Summer is almost over, but I must still be in beach mode: Thinking about the evolution of sensing and the IoT in mobile applications, smart watches, fitness bands, and other wearable devices has me seeing waves rolling onto the sand.
The first wave hit the beach and brought with it a subtle irony: MEMS accelerometers, manufactured in silicon—processed sand—delivering the ability to sense motion. At the time, this new capability encouraged the construction of simple pedometers that counted steps and estimated distance traveled. Coupled with GPS and mapping software, often over the Internet, these little silicon machines could monitor both activity and location.
The next wave came ashore, and with it came better, more accurate accelerometers and gyroscopes that could more precisely monitor activity and better recognize change of direction. In fact, this increased accuracy could even compensate for periods of satellite blindness – in tunnels, parking garages, and urban canyons, for example.
Subsequent waves have washed pressure sensors, magnetometers, and other environmental sensors into our lives, further improving accuracy – by detecting altitude, absolute direction, and compensating for temperature and humidity effects. These incremental waves have been more than small ripples; they have created applications with increasing accuracy and value to both consumers and industry.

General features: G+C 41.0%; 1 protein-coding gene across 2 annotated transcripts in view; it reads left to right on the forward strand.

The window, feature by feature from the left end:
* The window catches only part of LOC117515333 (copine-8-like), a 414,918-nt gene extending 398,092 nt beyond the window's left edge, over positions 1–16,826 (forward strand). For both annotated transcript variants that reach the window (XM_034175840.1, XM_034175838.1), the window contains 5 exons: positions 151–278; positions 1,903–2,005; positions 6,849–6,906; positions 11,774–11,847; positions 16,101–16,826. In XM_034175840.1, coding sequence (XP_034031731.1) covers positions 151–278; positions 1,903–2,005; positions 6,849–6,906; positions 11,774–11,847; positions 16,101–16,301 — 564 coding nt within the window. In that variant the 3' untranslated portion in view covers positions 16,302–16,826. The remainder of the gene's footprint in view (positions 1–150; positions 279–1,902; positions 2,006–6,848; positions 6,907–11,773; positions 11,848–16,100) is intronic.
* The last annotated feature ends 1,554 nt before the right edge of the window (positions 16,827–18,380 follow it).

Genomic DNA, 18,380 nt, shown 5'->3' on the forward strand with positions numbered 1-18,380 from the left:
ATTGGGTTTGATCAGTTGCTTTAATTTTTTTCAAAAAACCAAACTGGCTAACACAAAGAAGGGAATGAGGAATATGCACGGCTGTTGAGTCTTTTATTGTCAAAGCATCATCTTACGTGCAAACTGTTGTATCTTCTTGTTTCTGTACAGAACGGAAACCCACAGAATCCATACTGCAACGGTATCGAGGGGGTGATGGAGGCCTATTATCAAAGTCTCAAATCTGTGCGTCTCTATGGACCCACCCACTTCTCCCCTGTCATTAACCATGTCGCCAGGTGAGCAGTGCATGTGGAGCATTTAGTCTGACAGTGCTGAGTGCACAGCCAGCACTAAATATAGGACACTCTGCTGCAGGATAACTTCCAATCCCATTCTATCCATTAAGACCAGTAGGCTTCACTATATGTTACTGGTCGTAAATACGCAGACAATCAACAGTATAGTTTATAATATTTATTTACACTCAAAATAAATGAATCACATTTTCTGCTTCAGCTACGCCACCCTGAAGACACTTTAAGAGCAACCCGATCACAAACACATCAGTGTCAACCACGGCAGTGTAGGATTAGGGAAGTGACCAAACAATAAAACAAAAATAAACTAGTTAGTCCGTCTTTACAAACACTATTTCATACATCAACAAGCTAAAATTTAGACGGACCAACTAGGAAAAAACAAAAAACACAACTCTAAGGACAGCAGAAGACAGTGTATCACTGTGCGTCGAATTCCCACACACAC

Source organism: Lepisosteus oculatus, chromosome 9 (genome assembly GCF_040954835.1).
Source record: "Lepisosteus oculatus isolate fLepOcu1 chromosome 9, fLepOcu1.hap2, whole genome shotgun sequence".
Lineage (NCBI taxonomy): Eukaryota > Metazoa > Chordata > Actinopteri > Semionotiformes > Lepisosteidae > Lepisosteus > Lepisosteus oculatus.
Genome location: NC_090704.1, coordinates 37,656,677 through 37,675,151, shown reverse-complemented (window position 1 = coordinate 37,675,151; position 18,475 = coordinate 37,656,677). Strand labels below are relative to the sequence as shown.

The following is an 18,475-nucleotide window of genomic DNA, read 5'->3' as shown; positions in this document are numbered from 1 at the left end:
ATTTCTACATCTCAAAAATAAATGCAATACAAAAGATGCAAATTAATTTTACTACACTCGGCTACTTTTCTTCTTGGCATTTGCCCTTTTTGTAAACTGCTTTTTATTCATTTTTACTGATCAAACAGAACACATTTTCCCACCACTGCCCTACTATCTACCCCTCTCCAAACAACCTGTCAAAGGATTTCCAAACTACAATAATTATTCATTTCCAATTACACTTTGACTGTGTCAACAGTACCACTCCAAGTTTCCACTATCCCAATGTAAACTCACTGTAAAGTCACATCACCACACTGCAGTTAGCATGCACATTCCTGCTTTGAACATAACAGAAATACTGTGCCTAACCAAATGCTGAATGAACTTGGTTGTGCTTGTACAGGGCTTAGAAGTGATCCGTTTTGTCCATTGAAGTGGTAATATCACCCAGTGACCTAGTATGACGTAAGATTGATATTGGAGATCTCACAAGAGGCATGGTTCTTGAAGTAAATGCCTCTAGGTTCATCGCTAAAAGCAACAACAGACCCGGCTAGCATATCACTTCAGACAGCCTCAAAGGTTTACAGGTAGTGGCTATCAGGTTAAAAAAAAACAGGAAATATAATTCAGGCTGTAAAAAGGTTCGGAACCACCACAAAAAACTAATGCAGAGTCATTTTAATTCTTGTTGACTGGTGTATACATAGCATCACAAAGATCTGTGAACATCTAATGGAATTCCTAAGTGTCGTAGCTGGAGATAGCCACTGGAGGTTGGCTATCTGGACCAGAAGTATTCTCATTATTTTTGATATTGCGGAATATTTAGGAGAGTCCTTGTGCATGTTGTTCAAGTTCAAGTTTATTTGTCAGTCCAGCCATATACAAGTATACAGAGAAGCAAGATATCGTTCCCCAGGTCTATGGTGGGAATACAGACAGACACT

And the wave coming now to crash on the beach is a big one: it ties together multiple cost-effective MEMS sensors, such as a 3-axis accelerometer, a pressure sensor, and a microphone, with algorithms that can recognize and track user-activity modes (these could be walking, standing still, jogging, and climbing up/down stairs for fitness tracking, detecting gestures for a more natural user interface, or identifying the state of a device to switch between power modes, device carry positions and so on).
These context-detection algorithms can be designed to use any available sensor data independent of the underlying technology in the devices. In fact, the algorithms are more reliant on performance parameters such as the probability of false detection of context and latency in detecting transition between various user modes and
The beauty of this coming wave is that it will enable more natural interactions with our devices as well as new types of applications, improved productivity, and improved reliability – while consuming much less power. And this wave may be accompanied, or followed, by a wave delivering contextual audio, that puts information into appropriate contexts.
These context-detection algorithms are something you’re going to want to learn more about, if you are now—or planning in the future—to design applications for the Internet-of-Things movement.
There will be a session on Contextual Awareness presented by Dr. Mahesh Chowdhury at the free STMicroelectronics Developers Conference, in Santa Clara on Oct 4. The conference will also host a presentation by Dr. Paul Beckmann of DSP Concepts that will talk about his vision of how sound will be incorporated into the technology of the future.